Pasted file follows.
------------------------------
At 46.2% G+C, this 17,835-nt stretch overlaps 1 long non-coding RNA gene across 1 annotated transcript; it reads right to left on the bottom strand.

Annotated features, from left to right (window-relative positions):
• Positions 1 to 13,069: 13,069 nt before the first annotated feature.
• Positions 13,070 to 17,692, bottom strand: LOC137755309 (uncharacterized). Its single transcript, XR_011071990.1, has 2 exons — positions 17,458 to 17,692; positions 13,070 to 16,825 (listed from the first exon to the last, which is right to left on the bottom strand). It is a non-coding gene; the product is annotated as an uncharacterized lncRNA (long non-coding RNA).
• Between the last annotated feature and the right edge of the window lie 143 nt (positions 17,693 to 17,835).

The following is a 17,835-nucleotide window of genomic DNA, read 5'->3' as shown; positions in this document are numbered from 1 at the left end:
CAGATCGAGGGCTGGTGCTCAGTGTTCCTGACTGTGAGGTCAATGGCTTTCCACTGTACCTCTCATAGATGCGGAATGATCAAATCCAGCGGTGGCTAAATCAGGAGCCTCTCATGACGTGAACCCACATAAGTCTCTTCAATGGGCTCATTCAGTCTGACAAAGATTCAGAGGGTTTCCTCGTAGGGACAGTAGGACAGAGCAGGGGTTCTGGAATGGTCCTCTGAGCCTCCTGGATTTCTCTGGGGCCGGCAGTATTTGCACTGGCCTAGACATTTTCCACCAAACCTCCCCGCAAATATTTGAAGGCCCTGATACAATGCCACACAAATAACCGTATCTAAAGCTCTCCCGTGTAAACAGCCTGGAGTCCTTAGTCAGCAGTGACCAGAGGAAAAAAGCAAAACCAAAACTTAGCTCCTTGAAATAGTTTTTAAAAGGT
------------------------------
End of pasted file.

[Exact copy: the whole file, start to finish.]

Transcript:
At 46.2% G+C, this 17,835-nt stretch overlaps 1 long non-coding RNA gene across 1 annotated transcript; it reads right to left on the bottom strand.

Annotated features, from left to right (window-relative positions):
• Positions 1 to 13,069: 13,069 nt before the first annotated feature.
• Positions 13,070 to 17,692, bottom strand: LOC137755309 (uncharacterized). Its single transcript, XR_011071990.1, has 2 exons — positions 17,458 to 17,692; positions 13,070 to 16,825 (listed from the first exon to the last, which is right to left on the bottom strand). It is a non-coding gene; the product is annotated as an uncharacterized lncRNA (long non-coding RNA).
• Between the last annotated feature and the right edge of the window lie 143 nt (positions 17,693 to 17,835).

The following is a 17,835-nucleotide window of genomic DNA, read 5'->3' as shown; positions in this document are numbered from 1 at the left end:
CAGATCGAGGGCTGGTGCTCAGTGTTCCTGACTGTGAGGTCAATGGCTTTCCACTGTACCTCTCATAGATGCGGAATGATCAAATCCAGCGGTGGCTAAATCAGGAGCCTCTCATGACGTGAACCCACATAAGTCTCTTCAATGGGCTCATTCAGTCTGACAAAGATTCAGAGGGTTTCCTCGTAGGGACAGTAGGACAGAGCAGGGGTTCTGGAATGGTCCTCTGAGCCTCCTGGATTTCTCTGGGGCCGGCAGTATTTGCACTGGCCTAGACATTTTCCACCAAACCTCCCCGCAAATATTTGAAGGCCCTGATACAATGCCACACAAATAACCGTATCTAAAGCTCTCCCGTGTAAACAGCCTGGAGTCCTTAGTCAGCAGTGACCAGAGGAAAAAAGCAAAACCAAAACTTAGCTCCTTGAAATAGTTTTTAAAAGGT